Melatonin and the Pineal Gland
Melatonin in the pineal gland affects our moods, feelings, immune system functions, circadian rhythms, and the quality of our sleep. Melatonin is known as an anti-aging and anti-stress agent because it suppresses cortisol while also acting as a powerful antioxidant. Studies are now being conducting to learn more about melatonin’s potential to protect our bodies from oxidative damage caused by different stressors. The production of melatonin by the pineal gland is activated by darkness and inhibited by light. Once released, melatonin circulates through the brain via the cerebrospinal fluid (CSF) and enters nearby blood vessels for distribution to the rest of the body. When melatonin levels are disrupted, people tend to experience bad moods, exhaustion, depression, mood swings, or seasonal affective disorder.
HPA Axis and Ancient Cultures
Ancient cultures extensively studied the mysterious functions of the glands forming the hypothalamic-pituitary-adrenal axis (HPA axis) and how they collaborate to trigger meditative states and the perceived access to deeper realities. In Taoism, for example, the center of the brain has been referred to as the “Crystal Palace,” the “Upper Tan Tien,” the “original cavity of the spirit,” and the “ancestral cavity.” This part of the brain is said to be the place where the original “spirit principle” dwells. Sufism also locates the principle of spirit (Ruh) in the head-centre. In Radha Soami teachings, which integrate Sufi, Tantric, and Vedantic ideas, the Ajna or “brow centre” is considered the seat of the soul (Jiva) or spirit (Ruh). The Brahma Kumari movement likewise teaches that this centre is the seat of the soul. They advise practitioners to meditate exclusively on it in order to attain Liberation.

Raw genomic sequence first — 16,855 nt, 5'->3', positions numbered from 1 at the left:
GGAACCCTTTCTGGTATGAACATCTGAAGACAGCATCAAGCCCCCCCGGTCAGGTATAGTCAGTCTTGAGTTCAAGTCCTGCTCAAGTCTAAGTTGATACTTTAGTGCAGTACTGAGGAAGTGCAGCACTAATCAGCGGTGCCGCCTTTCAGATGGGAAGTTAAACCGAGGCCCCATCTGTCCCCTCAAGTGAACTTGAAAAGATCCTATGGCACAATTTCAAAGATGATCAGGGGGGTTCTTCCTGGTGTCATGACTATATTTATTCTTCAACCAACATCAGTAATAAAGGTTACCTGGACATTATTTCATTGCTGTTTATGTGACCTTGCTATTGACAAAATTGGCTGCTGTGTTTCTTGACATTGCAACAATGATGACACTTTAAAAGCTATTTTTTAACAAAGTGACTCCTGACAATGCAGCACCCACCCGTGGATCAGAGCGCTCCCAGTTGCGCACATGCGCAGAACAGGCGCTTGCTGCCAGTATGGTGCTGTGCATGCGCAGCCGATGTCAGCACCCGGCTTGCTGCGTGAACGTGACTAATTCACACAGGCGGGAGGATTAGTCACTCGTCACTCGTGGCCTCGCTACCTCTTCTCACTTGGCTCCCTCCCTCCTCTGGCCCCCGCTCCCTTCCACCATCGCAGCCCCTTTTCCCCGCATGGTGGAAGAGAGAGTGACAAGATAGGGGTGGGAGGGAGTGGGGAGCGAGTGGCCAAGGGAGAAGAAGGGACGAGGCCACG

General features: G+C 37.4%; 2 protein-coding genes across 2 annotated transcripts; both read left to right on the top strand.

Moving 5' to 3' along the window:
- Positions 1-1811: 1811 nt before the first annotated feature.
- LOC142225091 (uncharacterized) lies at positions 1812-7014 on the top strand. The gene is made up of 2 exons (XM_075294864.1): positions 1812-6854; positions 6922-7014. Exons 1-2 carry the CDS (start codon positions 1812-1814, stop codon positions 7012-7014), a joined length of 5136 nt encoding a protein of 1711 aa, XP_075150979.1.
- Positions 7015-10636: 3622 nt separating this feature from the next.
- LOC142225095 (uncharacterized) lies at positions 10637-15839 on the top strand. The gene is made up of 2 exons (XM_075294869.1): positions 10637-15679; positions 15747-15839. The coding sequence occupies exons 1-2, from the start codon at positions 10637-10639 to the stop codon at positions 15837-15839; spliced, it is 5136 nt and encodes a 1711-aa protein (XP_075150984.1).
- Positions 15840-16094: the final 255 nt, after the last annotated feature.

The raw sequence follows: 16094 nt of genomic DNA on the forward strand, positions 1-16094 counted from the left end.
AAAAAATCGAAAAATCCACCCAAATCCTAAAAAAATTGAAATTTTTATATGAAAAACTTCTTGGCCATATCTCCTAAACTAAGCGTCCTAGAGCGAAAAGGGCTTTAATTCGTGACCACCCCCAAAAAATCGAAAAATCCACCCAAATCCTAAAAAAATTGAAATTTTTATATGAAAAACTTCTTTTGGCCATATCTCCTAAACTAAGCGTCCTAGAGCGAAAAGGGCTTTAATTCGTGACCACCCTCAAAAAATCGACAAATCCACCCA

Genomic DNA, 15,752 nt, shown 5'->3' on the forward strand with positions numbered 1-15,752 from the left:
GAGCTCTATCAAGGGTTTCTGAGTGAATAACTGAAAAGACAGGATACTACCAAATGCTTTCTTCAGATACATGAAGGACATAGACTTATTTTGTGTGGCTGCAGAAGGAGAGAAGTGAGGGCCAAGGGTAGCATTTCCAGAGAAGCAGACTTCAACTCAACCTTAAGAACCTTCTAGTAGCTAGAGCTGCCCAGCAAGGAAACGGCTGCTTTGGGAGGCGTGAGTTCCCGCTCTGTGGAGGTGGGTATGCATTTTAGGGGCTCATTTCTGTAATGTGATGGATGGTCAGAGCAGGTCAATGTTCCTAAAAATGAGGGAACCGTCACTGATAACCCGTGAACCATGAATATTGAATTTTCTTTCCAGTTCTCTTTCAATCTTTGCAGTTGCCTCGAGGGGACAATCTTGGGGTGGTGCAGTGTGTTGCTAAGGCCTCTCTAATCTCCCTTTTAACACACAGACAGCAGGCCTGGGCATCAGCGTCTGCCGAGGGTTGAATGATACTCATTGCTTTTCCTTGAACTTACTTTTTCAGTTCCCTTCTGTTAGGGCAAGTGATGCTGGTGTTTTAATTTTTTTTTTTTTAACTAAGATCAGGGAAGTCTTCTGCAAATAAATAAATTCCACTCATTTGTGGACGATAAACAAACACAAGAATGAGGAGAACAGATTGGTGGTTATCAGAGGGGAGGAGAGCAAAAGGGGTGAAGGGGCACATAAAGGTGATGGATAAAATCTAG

I believe these herbs work directly with our consciousness and our perceptions of life. They essentially work with the organs that form our perception, providing essential nutritions that ultimately tune the mind and body to a higher frequency. You might ask yourself, what is this “higher frequency?” Or, what is the point of achieving this so-called “higher consciousness?” This higher frequency is what mystics and ancient civilizations have come to see as the highest goal of everyday life. It’s been interpreted as a form of enlightenment, a freedom from suffering, and a freedom from the possibility of illness. Many believe that these herbs are once again becoming popular within modern times to catalyze a shift and to act as tools to nourish and protect us during these times of constant change.